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New law tracks pseudoephedrine sales across state lines

By: Morgan Downing Email
By: Morgan Downing Email

MARSHALL COUNTY, OK -- Law enforcement in several states, including Texas and Oklahoma, are stepping up the fight against methamphetamine. They're joining forces by tracking potential drug abusers across state lines.

Oklahoma pharmacists already check the photo id's of anyone who tries to buy pseudoephedrine. A new law will let them see if the person has meth convictions, or has exceeded their legal purchase limit in several other states as well.

Under Oklahoma law, a person can buy 3.6 grams of pseudoephedrine per 72 hours, or 7.2 grams a month.

Oklahoma Bureau of Narcotics spokesperson, Mark Woodward, says that is not stopping meth cooks near state borders.

"Many of the meth cooks live literally within a few miles of a border, and they're doing what's called border jumping. They're hitting their daily limits in one state, but then they go across the border and get some more up there, send multiple cars full of people to do that," Woodward said.

So, January 1st Oklahoma joined 22 other states including Texas, in using the National Precursor Log Exchange, or NPLEx.

"The system's working real good. It's going to work even better now that we're in line with at least 20 other states. So, if they cross the line over into another state and buy pseudoephedrine, or attempt to buy pseudoephedrine, they're going to be stopped," Madill pharmacist, Calvin Harkins said.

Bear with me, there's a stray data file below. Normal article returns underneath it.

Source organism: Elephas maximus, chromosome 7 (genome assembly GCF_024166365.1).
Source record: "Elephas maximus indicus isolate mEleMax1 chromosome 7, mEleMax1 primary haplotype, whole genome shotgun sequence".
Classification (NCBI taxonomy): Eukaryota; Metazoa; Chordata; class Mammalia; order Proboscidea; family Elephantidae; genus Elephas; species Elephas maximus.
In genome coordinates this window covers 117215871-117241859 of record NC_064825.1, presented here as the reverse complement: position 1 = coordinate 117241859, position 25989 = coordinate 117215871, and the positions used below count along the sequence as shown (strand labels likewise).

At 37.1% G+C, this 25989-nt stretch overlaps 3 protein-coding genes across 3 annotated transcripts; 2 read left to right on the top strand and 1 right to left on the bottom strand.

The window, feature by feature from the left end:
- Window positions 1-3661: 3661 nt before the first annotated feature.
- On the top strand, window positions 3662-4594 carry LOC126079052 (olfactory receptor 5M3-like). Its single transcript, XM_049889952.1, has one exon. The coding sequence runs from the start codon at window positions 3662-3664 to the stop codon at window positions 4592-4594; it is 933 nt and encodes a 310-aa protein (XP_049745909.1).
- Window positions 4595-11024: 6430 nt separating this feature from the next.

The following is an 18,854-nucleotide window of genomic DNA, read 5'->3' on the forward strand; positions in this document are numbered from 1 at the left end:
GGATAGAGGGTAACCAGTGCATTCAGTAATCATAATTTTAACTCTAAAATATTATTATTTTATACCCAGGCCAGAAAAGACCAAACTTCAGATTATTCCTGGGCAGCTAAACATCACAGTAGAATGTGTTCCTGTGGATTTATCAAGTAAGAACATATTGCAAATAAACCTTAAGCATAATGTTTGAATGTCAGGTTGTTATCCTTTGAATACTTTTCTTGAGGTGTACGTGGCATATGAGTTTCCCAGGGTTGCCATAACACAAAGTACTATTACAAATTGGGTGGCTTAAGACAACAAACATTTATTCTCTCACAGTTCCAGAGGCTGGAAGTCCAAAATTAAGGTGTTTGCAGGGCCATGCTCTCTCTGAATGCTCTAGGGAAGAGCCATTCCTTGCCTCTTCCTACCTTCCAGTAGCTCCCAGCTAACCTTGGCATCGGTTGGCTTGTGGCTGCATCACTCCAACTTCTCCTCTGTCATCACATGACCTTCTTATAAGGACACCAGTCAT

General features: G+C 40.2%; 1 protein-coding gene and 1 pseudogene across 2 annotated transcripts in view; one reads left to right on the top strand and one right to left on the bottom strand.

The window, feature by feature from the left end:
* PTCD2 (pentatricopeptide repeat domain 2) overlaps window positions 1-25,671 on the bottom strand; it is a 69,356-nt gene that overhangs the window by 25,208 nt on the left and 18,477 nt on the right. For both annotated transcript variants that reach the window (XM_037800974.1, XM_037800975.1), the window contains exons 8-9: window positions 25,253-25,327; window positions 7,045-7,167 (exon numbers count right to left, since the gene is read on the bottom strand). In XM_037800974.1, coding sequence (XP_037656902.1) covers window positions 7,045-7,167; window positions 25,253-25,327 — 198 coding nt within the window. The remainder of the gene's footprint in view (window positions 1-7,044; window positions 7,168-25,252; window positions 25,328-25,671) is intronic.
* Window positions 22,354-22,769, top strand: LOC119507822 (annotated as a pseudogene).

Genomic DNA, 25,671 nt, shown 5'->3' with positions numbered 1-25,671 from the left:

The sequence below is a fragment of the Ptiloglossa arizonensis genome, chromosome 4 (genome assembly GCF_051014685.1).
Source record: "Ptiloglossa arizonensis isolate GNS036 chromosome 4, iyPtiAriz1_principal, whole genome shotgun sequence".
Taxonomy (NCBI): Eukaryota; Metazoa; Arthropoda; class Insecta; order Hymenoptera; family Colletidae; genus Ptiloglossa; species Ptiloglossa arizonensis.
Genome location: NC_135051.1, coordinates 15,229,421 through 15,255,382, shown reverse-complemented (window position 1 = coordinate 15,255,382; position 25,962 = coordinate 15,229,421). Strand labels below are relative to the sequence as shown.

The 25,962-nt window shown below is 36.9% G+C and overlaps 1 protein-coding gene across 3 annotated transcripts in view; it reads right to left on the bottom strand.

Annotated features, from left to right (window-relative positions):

When you go into an Oklahoma pharmacy to buy pseudoephedrine, you must give your license to the clerk. He or she enters all your information, which is now sent through the registry that includes all of these states.

If you've reached your limit, you'll be denied. Anyone with a meth conviction will also be denied. But even with the registry, many pharmacies in Durant have their own protocol when it comes to selling the drug.

"Unfortunately methamphetamine is such an issue around here that all the independent pharmacies have gotten together and agreed not to sell it without a prescription at all. So, we don't even use the registry unless it is a prescription we're submitting through," pharmacist Michele Hearn said.

OBN says the state registry alone has blocked about 80,000 sales a year, over the last six years.

"So, that's potentially 80,000 meth labs that have been prevented as a result of this tracking system. And we think it's just going to continue to get better now that we're tied into other states and they'll be blocked in other states as well," Woodward said.

Woodward says the "border jumping" has decreased in other states that have been using the NPLEx system for a while now.


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